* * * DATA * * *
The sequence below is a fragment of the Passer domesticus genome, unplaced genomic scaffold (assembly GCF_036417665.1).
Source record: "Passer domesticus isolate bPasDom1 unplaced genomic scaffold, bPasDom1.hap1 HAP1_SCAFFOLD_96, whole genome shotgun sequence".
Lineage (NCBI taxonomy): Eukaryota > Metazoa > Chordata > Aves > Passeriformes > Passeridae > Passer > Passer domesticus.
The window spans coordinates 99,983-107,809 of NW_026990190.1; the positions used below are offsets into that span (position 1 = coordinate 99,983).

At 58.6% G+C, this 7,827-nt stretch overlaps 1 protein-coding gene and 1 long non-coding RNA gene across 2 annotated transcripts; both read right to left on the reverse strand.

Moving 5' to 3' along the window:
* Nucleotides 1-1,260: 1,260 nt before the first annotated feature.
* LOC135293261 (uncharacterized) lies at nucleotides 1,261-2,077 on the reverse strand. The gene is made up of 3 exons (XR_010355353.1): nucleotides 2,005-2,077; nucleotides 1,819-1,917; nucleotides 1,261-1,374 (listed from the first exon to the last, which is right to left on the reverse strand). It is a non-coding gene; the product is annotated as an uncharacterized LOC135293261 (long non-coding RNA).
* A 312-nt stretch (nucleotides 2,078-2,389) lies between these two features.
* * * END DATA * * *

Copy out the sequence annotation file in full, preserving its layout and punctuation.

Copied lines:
The sequence below is a fragment of the Passer domesticus genome, unplaced genomic scaffold (assembly GCF_036417665.1).
Source record: "Passer domesticus isolate bPasDom1 unplaced genomic scaffold, bPasDom1.hap1 HAP1_SCAFFOLD_96, whole genome shotgun sequence".
Lineage (NCBI taxonomy): Eukaryota > Metazoa > Chordata > Aves > Passeriformes > Passeridae > Passer > Passer domesticus.
The window spans coordinates 99,983-107,809 of NW_026990190.1; the positions used below are offsets into that span (position 1 = coordinate 99,983).

At 58.6% G+C, this 7,827-nt stretch overlaps 1 protein-coding gene and 1 long non-coding RNA gene across 2 annotated transcripts; both read right to left on the reverse strand.

Moving 5' to 3' along the window:
* Nucleotides 1-1,260: 1,260 nt before the first annotated feature.
* LOC135293261 (uncharacterized) lies at nucleotides 1,261-2,077 on the reverse strand. The gene is made up of 3 exons (XR_010355353.1): nucleotides 2,005-2,077; nucleotides 1,819-1,917; nucleotides 1,261-1,374 (listed from the first exon to the last, which is right to left on the reverse strand). It is a non-coding gene; the product is annotated as an uncharacterized LOC135293261 (long non-coding RNA).
* A 312-nt stretch (nucleotides 2,078-2,389) lies between these two features.